Here are three surprisingly simple ways to streamline your creative process and increase the impact of your presentations.
1. Don’t Start by Writing your Opening!
Every presentation should have an action goal—the action you want your audience to take after hearing you speak. It could be anything from join our mailing list to take another meeting to adopt our cause—but it shouldn’t be to make your audience “more aware” or “informed.”
This “action goal” should come at the very end of your presentation—right after you restate your key message. And everything that comes before should lead directly to this goal. Your “action goal” becomes a litmus test for what information you include your presentation. If it supports your action goal, it goes in. If it doesn’t, you leave it out.
That’s why you need to start at the end and work backwards. To make sure you are leading your audience towards the ultimate action you want them to take.
2. Don’t Start With Your Slides!
We’ve all done it. We have a week to pull together a new presentation, and we immediately go back to our old decks, pulling a slide here, a slide there, thinking it will save us precious time. But don’t do it. Avoid the siren cry of our old slides wailing to be used again!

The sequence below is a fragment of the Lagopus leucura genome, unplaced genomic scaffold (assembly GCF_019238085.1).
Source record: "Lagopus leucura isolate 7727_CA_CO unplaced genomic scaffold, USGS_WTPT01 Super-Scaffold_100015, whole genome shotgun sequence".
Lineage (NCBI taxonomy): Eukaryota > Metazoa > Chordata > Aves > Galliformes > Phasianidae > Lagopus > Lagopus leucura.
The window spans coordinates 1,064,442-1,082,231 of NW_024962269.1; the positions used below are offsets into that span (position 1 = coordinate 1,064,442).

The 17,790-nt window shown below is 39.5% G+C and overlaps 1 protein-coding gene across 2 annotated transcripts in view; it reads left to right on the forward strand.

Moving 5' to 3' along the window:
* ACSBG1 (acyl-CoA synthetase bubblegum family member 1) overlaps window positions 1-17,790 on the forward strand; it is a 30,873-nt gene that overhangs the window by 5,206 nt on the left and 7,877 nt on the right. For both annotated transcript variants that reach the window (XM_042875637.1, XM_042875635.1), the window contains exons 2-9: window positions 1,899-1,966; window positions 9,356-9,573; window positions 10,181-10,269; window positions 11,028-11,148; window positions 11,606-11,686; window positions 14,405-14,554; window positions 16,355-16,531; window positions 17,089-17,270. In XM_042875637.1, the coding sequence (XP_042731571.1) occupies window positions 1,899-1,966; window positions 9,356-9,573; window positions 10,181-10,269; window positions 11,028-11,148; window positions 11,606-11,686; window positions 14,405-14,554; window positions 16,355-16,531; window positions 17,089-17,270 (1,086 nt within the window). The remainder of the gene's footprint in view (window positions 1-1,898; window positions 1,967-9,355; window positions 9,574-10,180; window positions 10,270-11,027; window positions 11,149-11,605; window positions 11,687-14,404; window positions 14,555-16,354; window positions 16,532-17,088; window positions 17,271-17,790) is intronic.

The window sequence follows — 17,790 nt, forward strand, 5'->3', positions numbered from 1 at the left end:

This is because every audience deserves our best thinking. And if we’re utilizing our left brain too heavily—the one that’s trying to match styles and fonts—then our right brain—the part that should be creatively thinking about how to engage and inspire the audience - takes a back seat in the proceedings.
Here’s another reason. Starting with slides locks us into a box and a way of thinking that is not easy to escape, even if it’s taking us down the wrong path. We can end up being a prisoner to our slides instead of having our slides work for us.
Next time you have to craft a presentation, give your right brain a chance to sit in the driver’s seat. Try opening up Word instead. Sit with that blinking cursor and think about what your audience really needs to hear to sign on to your goals. Or better yet, move away from your computer entirely and go old school with a yellow legal pad and a pen.
You’ll end up with a better presentation for it.
3. Don’t project your handouts!
If the next time you went to watch your favorite Netflix show, all you saw was the director’s script on your TV screen, would you enjoy it? Yet that’s what we do to audiences all the time when we present what should actually be our handouts.
Great slides don’t repeat what we’re saying, they should enhance our narrative with evocative visuals and minimal words. The experience of watching a presentation should be more like watching a play or movie than reading a document.
So take your bullets, charts and data points and put them into handouts that you can give to your audience at the right time. When it comes to what you’re projecting, try to communicate with images not words - and only add words and data when absolutely necessary.